Monday, 27 October 2014

Civil Society Statement to the 7th Joint Annual HIV&AIDS Review

10th September 2014

 

The Guest of Honour

Honourable Ministers

Honourable Members of Parliament

Permanent Secretaries

The Director General of Uganda AIDS Commission

The Director General of Ministry of Health

Development Partners

Representatives from the Local Governments

Representatives from the Private Sector

Dear Colleagues

 
Ladies and Gentlemen,

 
I feel greatly honoured and privileged to participate in this important partnership forum which marks the 7th Joint Annual HIV/AIDS Review. On behalf of the Uganda Network of AIDS Service Organisations, I would like to take this opportunity to welcome all the distinguished participants to this forum.

 
Ladies and Gentlemen

The 7th Joint Annual Review is carried out in the spirit of partnership between all

Sector stakeholders and takes the comprehensive view of the national response to HIV/AIDS. During this meeting as we assess the performance of the National Strategic Plan (NSP) and use the platform to generate consensus for the identified priority interventions for the new NSP, it is our strong hope that we shall jointly hold discussions on emerging issues on selected topics and agree on the progress on the response, recommendations, priorities and resolutions for the upcoming NSP 2015/16-2019/20.

The Uganda Network of AIDS Service Organisations raises the attention of the delegates here, the government, the UN system, development partners and all other stakeholders to the following issues.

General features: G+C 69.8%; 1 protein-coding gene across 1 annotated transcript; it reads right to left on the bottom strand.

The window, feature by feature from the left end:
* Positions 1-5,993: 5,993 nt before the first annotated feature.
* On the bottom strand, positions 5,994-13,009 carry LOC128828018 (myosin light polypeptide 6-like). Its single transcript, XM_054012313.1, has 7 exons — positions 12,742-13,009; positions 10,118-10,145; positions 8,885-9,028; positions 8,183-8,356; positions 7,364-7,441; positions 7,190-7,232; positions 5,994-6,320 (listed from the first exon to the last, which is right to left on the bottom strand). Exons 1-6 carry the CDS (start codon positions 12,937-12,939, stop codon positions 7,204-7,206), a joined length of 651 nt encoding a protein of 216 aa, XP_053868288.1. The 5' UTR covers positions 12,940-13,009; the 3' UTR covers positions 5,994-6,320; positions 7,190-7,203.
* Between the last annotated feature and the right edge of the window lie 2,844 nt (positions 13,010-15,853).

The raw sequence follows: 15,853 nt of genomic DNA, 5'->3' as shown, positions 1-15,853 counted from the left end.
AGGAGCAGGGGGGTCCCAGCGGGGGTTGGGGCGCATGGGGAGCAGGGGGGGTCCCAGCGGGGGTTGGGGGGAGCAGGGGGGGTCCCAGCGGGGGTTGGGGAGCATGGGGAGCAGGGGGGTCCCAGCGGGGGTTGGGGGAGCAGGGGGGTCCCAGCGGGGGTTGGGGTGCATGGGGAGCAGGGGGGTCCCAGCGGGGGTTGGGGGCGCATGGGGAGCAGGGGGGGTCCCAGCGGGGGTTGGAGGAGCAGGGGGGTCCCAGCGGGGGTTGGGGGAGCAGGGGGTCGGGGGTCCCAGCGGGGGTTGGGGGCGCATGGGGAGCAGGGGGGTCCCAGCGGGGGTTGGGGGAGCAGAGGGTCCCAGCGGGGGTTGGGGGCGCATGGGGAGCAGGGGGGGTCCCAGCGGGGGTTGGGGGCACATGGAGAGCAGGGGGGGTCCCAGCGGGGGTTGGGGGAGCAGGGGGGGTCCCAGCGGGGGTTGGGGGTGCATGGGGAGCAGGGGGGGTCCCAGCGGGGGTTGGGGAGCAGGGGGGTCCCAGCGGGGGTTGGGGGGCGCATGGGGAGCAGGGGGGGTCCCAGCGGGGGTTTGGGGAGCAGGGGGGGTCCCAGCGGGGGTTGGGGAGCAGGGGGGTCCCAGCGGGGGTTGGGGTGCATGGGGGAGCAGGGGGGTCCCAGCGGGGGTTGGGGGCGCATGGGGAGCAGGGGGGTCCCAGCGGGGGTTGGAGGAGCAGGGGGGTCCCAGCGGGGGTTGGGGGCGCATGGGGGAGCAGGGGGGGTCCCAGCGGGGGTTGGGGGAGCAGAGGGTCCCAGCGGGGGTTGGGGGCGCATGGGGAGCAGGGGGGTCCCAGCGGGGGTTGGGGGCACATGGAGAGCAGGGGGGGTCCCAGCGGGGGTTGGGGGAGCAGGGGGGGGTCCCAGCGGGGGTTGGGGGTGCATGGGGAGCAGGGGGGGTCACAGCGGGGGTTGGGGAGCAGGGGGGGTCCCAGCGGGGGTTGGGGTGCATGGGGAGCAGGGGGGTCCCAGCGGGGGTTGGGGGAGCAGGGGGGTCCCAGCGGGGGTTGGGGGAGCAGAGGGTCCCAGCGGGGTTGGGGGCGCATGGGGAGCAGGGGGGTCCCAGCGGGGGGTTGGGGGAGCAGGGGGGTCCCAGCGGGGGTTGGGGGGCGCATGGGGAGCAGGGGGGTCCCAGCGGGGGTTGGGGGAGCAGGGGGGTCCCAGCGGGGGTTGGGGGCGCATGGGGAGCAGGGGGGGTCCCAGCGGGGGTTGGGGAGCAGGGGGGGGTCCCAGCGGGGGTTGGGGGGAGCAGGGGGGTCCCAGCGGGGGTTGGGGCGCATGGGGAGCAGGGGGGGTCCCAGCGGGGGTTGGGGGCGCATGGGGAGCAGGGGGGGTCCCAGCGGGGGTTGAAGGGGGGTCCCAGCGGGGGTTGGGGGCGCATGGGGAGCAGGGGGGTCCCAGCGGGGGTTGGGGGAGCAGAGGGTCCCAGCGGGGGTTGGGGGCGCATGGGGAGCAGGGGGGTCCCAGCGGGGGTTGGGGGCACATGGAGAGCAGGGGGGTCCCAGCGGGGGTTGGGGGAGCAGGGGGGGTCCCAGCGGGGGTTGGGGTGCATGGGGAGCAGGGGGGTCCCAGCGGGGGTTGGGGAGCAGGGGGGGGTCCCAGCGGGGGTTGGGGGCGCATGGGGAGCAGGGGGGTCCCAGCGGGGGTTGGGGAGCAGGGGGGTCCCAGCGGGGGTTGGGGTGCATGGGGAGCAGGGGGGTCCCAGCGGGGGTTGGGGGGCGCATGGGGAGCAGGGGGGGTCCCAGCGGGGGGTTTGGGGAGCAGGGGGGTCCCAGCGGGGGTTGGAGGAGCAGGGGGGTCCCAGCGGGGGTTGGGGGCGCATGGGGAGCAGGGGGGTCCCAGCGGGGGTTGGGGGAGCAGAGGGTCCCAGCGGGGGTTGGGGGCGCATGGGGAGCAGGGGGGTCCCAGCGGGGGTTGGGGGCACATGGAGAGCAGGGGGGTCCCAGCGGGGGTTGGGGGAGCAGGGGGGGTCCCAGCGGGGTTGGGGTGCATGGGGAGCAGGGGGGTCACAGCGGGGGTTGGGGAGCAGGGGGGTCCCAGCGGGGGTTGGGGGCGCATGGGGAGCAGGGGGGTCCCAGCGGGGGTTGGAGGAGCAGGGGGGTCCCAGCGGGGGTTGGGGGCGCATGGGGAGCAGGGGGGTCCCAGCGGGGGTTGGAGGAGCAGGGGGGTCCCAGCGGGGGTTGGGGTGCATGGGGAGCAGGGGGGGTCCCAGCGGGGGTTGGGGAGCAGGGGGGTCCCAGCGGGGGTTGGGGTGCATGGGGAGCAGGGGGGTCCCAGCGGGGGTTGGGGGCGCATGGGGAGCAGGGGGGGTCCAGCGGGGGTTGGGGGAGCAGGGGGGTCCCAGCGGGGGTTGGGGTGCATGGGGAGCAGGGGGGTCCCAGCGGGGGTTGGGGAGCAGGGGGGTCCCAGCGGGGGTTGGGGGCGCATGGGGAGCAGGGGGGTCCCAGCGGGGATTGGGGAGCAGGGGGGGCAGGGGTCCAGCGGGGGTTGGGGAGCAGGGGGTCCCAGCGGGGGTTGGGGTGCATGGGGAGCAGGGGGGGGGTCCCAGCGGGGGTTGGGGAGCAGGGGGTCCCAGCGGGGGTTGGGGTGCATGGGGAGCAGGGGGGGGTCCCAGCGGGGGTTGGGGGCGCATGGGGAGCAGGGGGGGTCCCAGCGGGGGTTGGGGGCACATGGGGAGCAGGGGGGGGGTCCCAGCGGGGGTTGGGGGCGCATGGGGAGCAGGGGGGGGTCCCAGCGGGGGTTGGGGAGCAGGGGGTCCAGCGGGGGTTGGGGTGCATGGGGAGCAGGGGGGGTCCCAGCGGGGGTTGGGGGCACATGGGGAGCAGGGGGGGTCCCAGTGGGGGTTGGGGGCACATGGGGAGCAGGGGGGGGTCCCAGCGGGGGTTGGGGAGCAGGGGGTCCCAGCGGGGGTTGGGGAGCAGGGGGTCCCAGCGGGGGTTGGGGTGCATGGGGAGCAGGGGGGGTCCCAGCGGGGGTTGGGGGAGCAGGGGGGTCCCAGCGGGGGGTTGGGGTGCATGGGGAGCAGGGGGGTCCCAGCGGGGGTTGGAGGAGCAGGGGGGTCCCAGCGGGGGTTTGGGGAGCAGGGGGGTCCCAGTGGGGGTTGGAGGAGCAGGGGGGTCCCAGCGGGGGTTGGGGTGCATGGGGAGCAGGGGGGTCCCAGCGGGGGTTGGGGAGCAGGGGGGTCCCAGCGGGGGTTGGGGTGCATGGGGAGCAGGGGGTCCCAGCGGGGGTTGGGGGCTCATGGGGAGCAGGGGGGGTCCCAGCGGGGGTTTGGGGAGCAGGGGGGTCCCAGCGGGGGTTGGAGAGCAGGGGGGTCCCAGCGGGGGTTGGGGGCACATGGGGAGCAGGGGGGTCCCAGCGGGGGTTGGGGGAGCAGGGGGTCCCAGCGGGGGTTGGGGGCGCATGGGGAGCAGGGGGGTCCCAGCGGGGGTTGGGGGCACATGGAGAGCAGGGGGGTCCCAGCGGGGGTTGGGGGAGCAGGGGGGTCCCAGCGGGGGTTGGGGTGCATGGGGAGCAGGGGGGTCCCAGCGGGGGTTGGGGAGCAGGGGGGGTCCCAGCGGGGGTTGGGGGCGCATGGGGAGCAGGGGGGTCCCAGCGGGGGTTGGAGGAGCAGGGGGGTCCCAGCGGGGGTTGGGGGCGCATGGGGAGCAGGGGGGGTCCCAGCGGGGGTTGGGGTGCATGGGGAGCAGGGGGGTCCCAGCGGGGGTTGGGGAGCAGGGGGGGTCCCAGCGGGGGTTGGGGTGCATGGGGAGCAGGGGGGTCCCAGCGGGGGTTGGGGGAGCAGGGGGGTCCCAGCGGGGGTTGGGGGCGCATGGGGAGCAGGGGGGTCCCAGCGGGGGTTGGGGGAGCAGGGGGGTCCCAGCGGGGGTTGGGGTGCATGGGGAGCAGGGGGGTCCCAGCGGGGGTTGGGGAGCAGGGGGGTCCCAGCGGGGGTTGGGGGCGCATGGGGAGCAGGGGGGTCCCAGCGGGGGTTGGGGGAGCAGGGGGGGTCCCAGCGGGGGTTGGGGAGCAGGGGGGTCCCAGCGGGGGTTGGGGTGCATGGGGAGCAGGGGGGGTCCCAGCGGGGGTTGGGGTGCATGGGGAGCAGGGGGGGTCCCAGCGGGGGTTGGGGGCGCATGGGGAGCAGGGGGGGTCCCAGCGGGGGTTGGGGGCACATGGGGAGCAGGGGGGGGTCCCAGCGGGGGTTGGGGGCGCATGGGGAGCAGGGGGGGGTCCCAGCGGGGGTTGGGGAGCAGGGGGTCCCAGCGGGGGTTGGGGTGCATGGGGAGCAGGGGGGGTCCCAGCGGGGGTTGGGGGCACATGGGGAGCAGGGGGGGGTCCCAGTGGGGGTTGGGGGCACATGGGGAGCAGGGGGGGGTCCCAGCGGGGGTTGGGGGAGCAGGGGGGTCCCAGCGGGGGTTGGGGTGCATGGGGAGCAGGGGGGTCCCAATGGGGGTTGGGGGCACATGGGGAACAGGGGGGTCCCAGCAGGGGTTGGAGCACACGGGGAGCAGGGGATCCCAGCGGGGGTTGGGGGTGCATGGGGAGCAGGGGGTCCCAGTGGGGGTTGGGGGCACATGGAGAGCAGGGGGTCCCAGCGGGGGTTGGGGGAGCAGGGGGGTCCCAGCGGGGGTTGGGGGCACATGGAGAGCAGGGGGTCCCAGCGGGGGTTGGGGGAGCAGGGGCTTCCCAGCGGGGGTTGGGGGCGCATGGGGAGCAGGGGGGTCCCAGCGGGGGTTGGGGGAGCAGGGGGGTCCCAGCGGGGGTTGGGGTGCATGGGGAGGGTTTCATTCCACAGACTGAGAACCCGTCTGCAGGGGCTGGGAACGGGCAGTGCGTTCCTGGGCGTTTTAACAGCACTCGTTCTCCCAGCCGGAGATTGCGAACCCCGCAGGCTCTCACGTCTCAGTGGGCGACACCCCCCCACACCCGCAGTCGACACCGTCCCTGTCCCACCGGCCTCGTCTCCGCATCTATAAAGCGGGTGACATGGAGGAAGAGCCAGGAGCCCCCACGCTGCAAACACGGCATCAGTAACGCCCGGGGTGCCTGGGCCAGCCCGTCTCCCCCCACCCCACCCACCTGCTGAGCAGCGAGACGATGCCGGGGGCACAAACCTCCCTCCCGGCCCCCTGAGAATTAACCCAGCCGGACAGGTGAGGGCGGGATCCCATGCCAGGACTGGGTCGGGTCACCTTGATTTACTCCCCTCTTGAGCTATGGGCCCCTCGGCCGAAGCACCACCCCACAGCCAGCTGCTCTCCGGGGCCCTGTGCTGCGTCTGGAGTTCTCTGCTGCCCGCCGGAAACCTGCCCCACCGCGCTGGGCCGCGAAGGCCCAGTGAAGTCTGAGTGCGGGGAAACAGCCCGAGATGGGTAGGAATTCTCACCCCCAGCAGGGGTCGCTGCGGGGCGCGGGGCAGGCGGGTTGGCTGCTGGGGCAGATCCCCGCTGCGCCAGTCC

Ownership and Leadership of the Response; Guest of honour, we would like to acknowledge the good working relationship between the Uganda Network of AIDS Service Organisations and the Government of Uganda; The government has continued to demonstrate its commitment to the national fight against HIV/AIDS through various ways, for example on 31st July, President Yoweri Museveni signed the HIV and Control Bill into a Law. Even though it has some unacceptable clauses, this law has positive provisions like a nationwide fund for HIV care, and outlaws discrimination against HIV-positive individuals in workplace and schools. We also recognize the great support from the AIDS Development Partners. Ugandan households contribute substantially towards the national response at the individual, family and community levels.

Recommendation: The revised NSP should advocate for the revision of the new law and removal of clauses that criminalise HIV.

 
Millennium Development Goal No.6 targets, among others, to have halted by 2015 and begun to reverse the spread of HIV/AIDS. We are deeply concerned that given the current rate of progress, Uganda has no chance to achieve this target. Tables are turning on the Uganda HIV/Aids success story. The gains made in the last two decades are fast getting eroded by the increasing number of new infections. Statistics from UNAIDS show that Uganda is the third highest contributor of all new HIV infections in the world — third to South Africa and Nigeria. A new report released by the UN agency on July 16 puts Uganda in third position among the top 15 countries that accounted for more the than 75% of the 2.1 million new HIV infections that occurred last year. Recommendation: The revised NSP should clearly provide specifications on how different stakeholders, including UAC, MOH, CSOs, Local Governments, Political leadership, youth among others are going to get involved in the revival of strong campaigns in the HIV/AIDS response.